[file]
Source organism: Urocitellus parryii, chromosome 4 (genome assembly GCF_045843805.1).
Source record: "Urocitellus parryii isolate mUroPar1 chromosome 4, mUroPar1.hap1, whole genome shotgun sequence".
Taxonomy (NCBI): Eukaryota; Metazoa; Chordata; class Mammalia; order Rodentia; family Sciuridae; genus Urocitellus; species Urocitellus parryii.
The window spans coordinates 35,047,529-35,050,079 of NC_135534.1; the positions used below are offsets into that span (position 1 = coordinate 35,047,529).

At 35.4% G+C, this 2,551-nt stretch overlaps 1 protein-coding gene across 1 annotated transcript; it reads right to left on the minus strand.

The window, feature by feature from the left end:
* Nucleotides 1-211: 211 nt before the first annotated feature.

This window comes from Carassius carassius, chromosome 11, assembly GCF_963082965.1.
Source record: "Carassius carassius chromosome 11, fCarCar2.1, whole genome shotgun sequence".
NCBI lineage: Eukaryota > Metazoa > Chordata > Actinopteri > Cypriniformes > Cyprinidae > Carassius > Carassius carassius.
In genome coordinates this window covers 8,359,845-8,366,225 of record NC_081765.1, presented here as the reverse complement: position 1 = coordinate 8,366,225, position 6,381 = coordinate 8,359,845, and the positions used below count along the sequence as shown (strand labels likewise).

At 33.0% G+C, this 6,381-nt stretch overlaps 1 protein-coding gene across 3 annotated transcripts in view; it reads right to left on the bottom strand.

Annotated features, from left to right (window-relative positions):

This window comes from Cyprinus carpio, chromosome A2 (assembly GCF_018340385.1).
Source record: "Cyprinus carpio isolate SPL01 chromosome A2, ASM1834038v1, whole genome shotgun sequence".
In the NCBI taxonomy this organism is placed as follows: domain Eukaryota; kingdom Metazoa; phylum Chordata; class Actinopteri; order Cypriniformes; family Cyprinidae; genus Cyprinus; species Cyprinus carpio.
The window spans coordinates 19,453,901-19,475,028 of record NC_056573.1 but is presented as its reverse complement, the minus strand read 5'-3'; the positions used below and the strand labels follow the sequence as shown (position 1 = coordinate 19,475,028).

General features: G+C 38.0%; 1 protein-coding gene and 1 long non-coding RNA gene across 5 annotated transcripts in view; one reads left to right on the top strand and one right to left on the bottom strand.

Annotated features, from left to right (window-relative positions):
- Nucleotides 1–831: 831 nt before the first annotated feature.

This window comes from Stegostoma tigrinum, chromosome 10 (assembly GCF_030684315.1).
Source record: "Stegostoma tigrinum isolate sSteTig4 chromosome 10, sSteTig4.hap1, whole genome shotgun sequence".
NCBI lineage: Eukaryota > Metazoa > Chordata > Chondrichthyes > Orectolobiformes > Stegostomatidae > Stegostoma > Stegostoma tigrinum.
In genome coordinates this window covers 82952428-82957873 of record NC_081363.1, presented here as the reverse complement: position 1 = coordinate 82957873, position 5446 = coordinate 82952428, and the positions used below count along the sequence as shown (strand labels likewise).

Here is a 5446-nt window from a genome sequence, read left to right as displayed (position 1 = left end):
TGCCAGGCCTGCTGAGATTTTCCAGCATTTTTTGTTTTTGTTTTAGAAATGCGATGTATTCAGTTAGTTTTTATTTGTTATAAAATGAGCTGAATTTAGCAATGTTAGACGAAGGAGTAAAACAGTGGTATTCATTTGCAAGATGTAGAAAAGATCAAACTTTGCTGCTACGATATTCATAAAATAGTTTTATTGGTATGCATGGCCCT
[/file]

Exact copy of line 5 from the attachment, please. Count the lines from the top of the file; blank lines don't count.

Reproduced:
At 35.4% G+C, this 2,551-nt stretch overlaps 1 protein-coding gene across 1 annotated transcript; it reads right to left on the minus strand.